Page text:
Today I celebrate 25 years sober. In a week, I’ll celebrate 52 years of age. It’s a good marking point for reflecting on a life affair with sobriety. I managed to survive the first 17 years without alcohol by honing my sarcastic and comedic skills. I coped with the shit show of my life by being funny. I took my first drink at 17 with friends in a car on a back road, and my life changed in an instant. That giant, empty hole inside was filled instantly. I was immediately beautiful, successful, and intelligent. I was worthy. I was loved. I was important. Mind you, nothing about my environment had changed, but finally, something outside of me made me feel whole.
I started college at 17 due to the way my birthday falls, and not because I was academically ahead of my peers. It was the first time I had been entirely responsible for myself in choosing things about my life, such as curfews and friends. I made the most of it immediately. I chose friends who were much more street smart than me, and I made it my business to catch up in the shortest amount of time necessary. I quickly learned that I could continue to function in my life while binge drinking on weekends. I continued to live this way through college and my first and second adult jobs. I managed to buy a home on my own, and made it through several promotions at my third job before I realized that my drinking was a problem.
My friend called me the day after a night out together and told me to go check my car. I asked why. She stated that I hit a car and drove off laughing. I was shocked. At this point, I knew that I always blacked out when I drank, but I never thought I would do something morally wrong while blacked out. It shook everything I knew about myself as I could have easily hit a living creature and drove off and I would never had known. I went outside to check my car and it was damaged. I was devastated. Who in the hell would I be without alcohol? All of the confidence, esteem, and success that I had earned thus far was to alcohol’s credit. I was 26 years old and having an identity crisis about breaking up with alcohol.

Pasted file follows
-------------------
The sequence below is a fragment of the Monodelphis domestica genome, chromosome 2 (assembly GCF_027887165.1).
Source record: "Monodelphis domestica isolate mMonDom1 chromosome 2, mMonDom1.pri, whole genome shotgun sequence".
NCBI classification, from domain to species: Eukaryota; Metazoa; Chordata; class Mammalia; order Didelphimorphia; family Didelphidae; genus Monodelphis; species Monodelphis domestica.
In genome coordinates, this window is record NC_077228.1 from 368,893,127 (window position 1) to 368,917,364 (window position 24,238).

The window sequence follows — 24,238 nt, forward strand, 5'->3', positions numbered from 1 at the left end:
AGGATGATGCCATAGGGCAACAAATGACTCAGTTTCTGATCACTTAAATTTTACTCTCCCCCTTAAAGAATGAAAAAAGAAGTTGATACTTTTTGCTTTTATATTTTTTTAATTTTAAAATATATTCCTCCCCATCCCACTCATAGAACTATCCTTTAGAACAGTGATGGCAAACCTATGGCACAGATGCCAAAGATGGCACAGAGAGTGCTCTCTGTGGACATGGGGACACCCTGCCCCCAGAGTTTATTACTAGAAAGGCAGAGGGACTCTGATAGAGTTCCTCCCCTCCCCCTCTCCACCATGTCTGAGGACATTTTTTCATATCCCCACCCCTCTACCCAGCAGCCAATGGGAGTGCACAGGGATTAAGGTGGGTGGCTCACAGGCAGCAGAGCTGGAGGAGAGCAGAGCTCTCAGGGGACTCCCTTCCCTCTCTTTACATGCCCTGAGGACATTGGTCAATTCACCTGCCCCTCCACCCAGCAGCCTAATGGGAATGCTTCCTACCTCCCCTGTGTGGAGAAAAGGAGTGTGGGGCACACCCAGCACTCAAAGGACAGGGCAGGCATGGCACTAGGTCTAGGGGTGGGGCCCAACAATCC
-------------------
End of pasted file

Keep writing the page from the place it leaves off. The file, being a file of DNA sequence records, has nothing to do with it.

Through my job, I voluntarily admitted myself into an outpatient rehab program. I remember two things: 1) my counselor told us to look to the left and look to the right of us. One in three of us will stay sober, and 2) I had to go to 90 Alcoholic’s Anonymous meetings in 90 days, and I had to have a form signed for my counselor at each one for the first 30 of them. An introduction to AA was the best gift I got from a treatment program.
Fast forward six months. I met my future husband across the room at an AA meeting. I thought I had finally arrived. I was living like an adult, and doing adult things such as home ownership, getting married, starting a family. I was doing it all without alcohol. I was scared to death of life, but I put on my big girl pants. I showed up and stared life down whenever it roared. I did it. I had a great job, a new family with a husband and two stepchildren, a nice car, and a new home. I spent so long faking it until I thought I had finally made it. I attended AA meetings with my husband, and I didn’t drink that day.